Child costs of only the custodial parent are covered by the Guidelines. Costs incurred when the child (ren) is in the non-custodial parents’ care i.e. housing, food, clothing, entertainment and other needs for the child (ren) do not receive similar consideration. Yet, parents are similarly situated when child (ren) costs are incurred by either parent. Each parent has an equal duty to provide financially for the child (ren) when in the care of the other parent. These Guidelines where based on welfare situations in which the obligor parent was absent, and the custodial parent did not work and had no earned income, and did not take into account the custodial parent receiving large child- related tax benefits, and did not take into account the obligor paying substantial income taxes. However, in actual practice, typically the non-custodial parent is not absent and incurs substantial child costs that the Guidelines do not require the custodial parent to contribute. This violates equal protection and does not meet the financial needs of the child (ren) when they are in the care of the non-custodial parent. The Guidelines do not require that the custodial parent share in the costs of the non-custodial parent.
The Guideline criteria for deviation do not give any guidance on how to apply the deviations in a consistent manner. This is unconstitutionally vague and generally results in no deviations in most cases, even when the circumstances to deviate exist.
“We need to do more to make sure both parents are fully
involved in the raising of their children, particularly fathers”
- Wisconsin Governor Tommy Thompson October 22nd, 1999-
Right here in our country, our homeland where we feel justified in wanting to raise our Child (ren) are we being stripped of our Constitutional Rights. We, as parents have a fundamental right to assume equal periods of placement of our children, unless there is credible evidence that a parent is not fit, that placement would be harmful to the child (ren). This right is fundamental; not that one parent must win as a result of lengthy, intrusive and costly legal battle, or compromised simply to reach a stipulated agreement to avoid a battle.
The Due Process and Equal protection provision of the 14th amendment of the United States Constitution suggest the fundamental rights of both parents must be treated equally. It also points out “the constitution and the laws of the United States..... Shall be the supreme law of the land; and that judges in every state shall be bound thereby, any thing in the constitution or laws of any state to the contrary notwithstanding”. The courts responsibility to support these fundamental rights are further established;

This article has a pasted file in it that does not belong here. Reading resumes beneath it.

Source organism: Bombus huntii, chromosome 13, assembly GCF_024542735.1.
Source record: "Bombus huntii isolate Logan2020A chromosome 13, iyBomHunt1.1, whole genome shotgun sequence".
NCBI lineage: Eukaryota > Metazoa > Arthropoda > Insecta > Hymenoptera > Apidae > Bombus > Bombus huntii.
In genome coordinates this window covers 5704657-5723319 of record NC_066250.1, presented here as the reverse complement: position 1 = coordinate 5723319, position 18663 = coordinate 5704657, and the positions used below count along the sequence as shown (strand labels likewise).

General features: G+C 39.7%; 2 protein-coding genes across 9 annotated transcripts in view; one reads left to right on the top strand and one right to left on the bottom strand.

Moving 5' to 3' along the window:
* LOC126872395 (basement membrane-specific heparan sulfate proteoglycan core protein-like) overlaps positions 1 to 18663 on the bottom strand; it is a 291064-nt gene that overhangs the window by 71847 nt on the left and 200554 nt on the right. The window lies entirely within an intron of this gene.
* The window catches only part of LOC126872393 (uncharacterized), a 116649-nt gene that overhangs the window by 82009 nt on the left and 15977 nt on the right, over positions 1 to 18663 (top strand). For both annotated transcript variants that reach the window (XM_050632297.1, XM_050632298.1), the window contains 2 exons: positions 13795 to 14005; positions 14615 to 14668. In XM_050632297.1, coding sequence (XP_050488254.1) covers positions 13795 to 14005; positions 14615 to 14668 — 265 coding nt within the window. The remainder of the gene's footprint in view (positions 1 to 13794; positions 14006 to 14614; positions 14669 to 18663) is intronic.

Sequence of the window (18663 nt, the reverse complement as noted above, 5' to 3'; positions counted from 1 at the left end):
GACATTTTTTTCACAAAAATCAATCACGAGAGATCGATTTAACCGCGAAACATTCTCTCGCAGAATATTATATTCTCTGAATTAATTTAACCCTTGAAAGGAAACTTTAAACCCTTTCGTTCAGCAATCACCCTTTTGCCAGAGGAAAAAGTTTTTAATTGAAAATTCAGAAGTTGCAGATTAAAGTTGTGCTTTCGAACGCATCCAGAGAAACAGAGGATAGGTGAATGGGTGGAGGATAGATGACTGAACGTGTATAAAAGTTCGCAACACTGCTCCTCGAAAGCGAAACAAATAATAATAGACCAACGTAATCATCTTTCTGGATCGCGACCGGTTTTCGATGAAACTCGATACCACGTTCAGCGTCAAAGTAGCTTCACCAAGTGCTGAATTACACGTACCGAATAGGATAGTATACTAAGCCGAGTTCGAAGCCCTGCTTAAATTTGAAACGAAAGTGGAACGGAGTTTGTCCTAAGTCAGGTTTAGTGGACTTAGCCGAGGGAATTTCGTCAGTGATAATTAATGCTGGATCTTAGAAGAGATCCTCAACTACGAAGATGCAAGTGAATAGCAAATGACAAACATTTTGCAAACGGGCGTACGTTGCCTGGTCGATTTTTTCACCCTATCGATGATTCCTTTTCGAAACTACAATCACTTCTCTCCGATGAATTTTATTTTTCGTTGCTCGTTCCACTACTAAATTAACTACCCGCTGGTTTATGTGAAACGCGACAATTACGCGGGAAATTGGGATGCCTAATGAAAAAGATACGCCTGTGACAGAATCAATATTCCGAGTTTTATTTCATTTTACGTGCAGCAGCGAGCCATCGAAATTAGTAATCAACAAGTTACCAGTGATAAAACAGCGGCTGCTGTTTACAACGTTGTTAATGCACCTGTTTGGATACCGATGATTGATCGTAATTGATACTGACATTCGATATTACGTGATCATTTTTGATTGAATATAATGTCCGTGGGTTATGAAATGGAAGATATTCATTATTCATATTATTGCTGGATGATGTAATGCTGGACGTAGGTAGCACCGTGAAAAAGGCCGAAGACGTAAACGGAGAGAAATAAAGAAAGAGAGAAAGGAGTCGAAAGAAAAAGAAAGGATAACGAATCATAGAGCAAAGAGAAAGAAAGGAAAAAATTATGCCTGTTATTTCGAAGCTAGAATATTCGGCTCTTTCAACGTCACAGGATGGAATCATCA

Every person Elected or appointed justice of the supreme court, judge of the court of appeals, judge of the circuit court or municipal judge, shall take, subscribe and file the following oath: “I,.... Do solemnly swear that I will support the constitution of the United States and the constitution of the state of.....”
In practice, partly due to historical societal roles of parents and statistics on court rulings, there is an unwritten presumption that the mother gets custody and primary placement of the children and the father pays child support to the mother. While this presumption is not defined anywhere in the statutes, and is contrary to equality and the equal protection provision of the 14th amendment, it is very real. The net result is that the legal process treats a mother as innocent until proven guilty, and a father guilty until proven innocent. In light of this presumption, in cases involving two fit parents, the equal fundamental rights of the mother is usually fully supported, while the equal fundamental right of the father is subject to negotiation and compromise.
As in many cases, fathers who merely want to fulfill their responsibilities to the child (ren) by providing for their care during equal periods of placement are often forced to accept 20-40\% placement or endure a lengthy, intrusive and costly legal battle. This violates the civil rights of those fathers who are encouraged, coerced or threatened to agree to stipulated agreements that deny them equal periods of placement against their will and denies the children the opportunity to an equally important relationship with their father.
We are relying on our Courts to stop this egregious violation of Constitutional Rights and start giving us our rights back. We are relying on the courageous lawmakers to address this epidemic and stop the further deterioration of fathers, families, and children.